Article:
Self-help is wonderful when it happens. You may have won without the need for a lawsuit. But it is a rare thing. This takes us to the more common way of seizing stuff: the replevin action.

A replevin action seeks to determine which party has the superior right to immediate possession of moveable collateral (i.e. , stuff that can be seized). The end result of a successful replevin action is a judgment giving your client possession of the property. Generally, the first step in a replevin action is to seek a prejudgment remedy to take the asset out of the defendant’s hands until the action is concluded. Nothing says “I’m serious about this” more than having the court order the property in question seized and held pending judgment.

How does the seizure of stuff in a replevin action differ from the seizure of stuff by self-help? The most important difference is that judges can do things that you cannot do, and that includes giving orders to people who carry badges and guns.

This is not to say that an order directing a marshal to seize something is all you need—marshals generally are not going to take it upon themselves to breach the peace. Rather, if the defendant refuses to allow the marshal onto the premises, the marshal will probably report to you that he was unable to effect the seizure.

Now it becomes important to work closely with the marshal. This is because there is most likely magic language that, when subscribed by the presiding judge, will allow your marshal to enter the premises forcibly, perhaps without notice, and seize the property in question. The marshal knows that magic language and probably knows what judges want to hear before they will utter the incantation. Of course, the judge may refuse to do what you ask. Or, while you are getting the power of entry issued and delivered into the marshal’s hands, the defendant may move the asset. (They never seem to fight fair, do they?)

Talking to the marshal early in the process can be extremely helpful for other reasons, too. For example, I once had to seize a racehorse in New York. I had no idea what the logistics were. I couldn’t imagine the marshal’s office would know, but I called anyway. Well, it turns out that there were several racetracks in that vicinity, and the marshals seized horses all the time. They had a standard set of requirements. Rent a trailer to transport the horse. Hire a veterinarian to examine the horse at the time of seizure. Pay to feed, stable, and insure the horse. That phone call eliminated a whole host of uncertainties.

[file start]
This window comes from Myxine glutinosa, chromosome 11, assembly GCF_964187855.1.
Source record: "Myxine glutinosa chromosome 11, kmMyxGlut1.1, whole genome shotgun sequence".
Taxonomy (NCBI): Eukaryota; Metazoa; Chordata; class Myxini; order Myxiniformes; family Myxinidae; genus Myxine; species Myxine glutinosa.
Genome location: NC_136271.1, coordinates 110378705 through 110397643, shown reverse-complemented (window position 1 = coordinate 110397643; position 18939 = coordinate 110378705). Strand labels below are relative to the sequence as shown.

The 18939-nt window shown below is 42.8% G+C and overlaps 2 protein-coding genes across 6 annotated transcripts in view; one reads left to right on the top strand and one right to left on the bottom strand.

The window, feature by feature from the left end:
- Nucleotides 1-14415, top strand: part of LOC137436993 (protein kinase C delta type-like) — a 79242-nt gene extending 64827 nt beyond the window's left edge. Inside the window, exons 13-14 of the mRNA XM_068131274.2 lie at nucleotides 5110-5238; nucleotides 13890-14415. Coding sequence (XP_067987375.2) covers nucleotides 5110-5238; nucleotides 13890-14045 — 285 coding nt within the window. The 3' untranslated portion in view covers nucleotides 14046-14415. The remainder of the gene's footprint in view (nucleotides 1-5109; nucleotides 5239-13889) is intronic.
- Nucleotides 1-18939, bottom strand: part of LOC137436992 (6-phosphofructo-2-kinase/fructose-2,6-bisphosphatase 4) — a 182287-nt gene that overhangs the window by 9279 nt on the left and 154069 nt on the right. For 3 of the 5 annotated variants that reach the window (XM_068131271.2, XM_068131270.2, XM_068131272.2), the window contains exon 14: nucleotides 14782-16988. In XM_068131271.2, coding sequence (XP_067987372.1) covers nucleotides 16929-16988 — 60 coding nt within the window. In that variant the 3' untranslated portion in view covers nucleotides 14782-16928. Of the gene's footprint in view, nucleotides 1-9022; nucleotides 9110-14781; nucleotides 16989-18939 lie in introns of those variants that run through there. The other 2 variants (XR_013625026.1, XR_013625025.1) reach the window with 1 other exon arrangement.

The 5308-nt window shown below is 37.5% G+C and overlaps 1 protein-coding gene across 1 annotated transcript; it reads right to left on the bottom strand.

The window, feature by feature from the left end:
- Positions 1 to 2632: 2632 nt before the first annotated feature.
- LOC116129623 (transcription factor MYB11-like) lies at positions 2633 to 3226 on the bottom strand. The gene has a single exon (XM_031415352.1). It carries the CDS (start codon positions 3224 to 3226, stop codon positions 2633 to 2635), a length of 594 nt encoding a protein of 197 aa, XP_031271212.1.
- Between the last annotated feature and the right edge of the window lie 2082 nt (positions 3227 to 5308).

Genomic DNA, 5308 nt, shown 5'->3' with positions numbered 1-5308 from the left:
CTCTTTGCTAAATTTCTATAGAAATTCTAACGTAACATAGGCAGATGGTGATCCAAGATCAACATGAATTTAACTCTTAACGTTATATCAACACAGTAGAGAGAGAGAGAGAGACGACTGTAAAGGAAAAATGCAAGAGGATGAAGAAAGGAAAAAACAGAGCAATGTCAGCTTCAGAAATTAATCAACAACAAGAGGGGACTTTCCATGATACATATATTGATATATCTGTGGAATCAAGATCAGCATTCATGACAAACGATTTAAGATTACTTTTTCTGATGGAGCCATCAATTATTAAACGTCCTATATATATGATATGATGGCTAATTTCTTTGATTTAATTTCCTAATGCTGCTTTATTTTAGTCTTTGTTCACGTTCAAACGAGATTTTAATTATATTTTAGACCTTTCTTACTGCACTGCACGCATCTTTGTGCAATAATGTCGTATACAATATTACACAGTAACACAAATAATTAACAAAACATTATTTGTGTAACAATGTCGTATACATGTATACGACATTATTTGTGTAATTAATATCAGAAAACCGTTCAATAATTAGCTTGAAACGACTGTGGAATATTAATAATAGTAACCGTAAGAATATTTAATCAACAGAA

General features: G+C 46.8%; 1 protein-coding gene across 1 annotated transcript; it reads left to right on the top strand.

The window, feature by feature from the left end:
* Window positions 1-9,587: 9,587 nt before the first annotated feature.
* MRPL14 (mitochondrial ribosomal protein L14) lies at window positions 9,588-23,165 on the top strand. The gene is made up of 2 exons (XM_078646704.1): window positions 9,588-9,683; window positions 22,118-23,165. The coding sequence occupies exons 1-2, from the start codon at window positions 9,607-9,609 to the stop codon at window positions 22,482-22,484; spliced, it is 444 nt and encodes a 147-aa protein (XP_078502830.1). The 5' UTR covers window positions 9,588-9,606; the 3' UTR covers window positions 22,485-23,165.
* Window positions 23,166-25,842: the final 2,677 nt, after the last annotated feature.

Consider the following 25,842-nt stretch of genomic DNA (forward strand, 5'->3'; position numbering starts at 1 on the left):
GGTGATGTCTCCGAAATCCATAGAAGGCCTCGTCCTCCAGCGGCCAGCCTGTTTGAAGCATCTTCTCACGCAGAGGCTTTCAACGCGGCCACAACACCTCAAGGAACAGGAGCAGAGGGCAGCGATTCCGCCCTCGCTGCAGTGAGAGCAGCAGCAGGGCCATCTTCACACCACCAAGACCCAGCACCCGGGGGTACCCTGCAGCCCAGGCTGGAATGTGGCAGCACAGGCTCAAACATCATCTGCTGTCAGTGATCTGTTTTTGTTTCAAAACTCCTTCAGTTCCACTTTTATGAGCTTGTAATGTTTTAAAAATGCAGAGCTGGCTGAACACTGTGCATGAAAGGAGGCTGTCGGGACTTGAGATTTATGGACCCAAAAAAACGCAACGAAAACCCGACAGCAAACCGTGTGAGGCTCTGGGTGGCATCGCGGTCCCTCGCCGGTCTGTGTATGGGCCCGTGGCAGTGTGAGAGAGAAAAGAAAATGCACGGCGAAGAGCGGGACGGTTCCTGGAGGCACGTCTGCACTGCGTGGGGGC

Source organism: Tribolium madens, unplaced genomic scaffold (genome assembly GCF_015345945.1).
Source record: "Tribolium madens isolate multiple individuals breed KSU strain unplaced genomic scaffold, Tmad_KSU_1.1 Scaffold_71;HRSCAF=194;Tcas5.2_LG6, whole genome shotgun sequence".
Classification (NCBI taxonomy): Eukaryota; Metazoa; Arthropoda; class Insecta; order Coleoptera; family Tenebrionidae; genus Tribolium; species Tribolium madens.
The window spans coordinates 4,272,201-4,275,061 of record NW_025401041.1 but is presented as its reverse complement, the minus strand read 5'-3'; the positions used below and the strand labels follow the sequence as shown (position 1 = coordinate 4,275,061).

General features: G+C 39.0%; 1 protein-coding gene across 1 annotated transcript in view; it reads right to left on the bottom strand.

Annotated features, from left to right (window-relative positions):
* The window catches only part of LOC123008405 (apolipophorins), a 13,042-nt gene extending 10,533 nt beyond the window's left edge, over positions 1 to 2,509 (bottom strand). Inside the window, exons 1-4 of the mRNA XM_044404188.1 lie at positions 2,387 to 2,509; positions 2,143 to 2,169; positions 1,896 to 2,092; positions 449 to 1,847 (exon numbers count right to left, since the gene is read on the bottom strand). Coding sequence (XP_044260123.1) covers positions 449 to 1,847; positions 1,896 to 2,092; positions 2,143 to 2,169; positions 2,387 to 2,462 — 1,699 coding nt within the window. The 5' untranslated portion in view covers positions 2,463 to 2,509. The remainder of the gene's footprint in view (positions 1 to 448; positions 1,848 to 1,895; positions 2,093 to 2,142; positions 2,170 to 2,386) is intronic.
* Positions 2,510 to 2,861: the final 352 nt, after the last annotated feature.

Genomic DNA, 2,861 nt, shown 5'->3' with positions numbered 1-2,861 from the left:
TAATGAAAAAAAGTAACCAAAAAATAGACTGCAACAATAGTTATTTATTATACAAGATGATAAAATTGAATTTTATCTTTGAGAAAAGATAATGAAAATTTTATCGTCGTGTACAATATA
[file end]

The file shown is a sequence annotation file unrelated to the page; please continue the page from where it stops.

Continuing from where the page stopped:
This brings up an important point: Before you go too far down the replevin road, make sure you and your client are prepared for the expenses. The marshal may earn a fee (called poundage in New York), which may be a percentage of what the property is worth. You need to find out the fee in your jurisdiction. The marshal who seizes the property is going to be holding it until final judgment; depending on the asset, there might be storage and insurance costs. The marshal may need to hire a specialist to assist in moving the property. For example, when seizing an excavator, the marshal will probably need to rent a truck and a trailer and to hire someone who can load the excavator onto the trailer and drive it away. The last thing you want to do is spend a lot of time, money, and energy fighting over a prejudgment seizure only to learn, after you win, that the client does not want to pay the costs associated with victory.

A final word to the wise before you seek a prejudgment replevin. Question your client closely and make very sure that her claim is solid and her facts are accurate. In the distant past, I successfully got an ex-parte replevin order on behalf of a very sophisticated client to seize a rare and valuable automobile that was supposedly on its way out of the country. After the car was seized, the client informed us of a “technicality.” It turns out that the company that owned the car was ever-so-slightly different from the company that owed the money; she didn’t tell us that earlier because she didn’t want to “confuse” us. You can imagine how the rest of that conversation went.

Sometimes the life of a lawyer, even a litigator, can get monotonous. Reviewing documents and drafting papers day after day can get to all of us. To spice it up, see if you can go out and seize some stuff. Be a repo man. I guarantee you it won’t be boring.

  • Patrick W. Begos is a partner in the firm of Begos Horgan & Brown LLP, with offices in New York and Connecticut. He specializes in commercial litigation, and he loves seizing stuff. He may be reached at

    Copyright 2010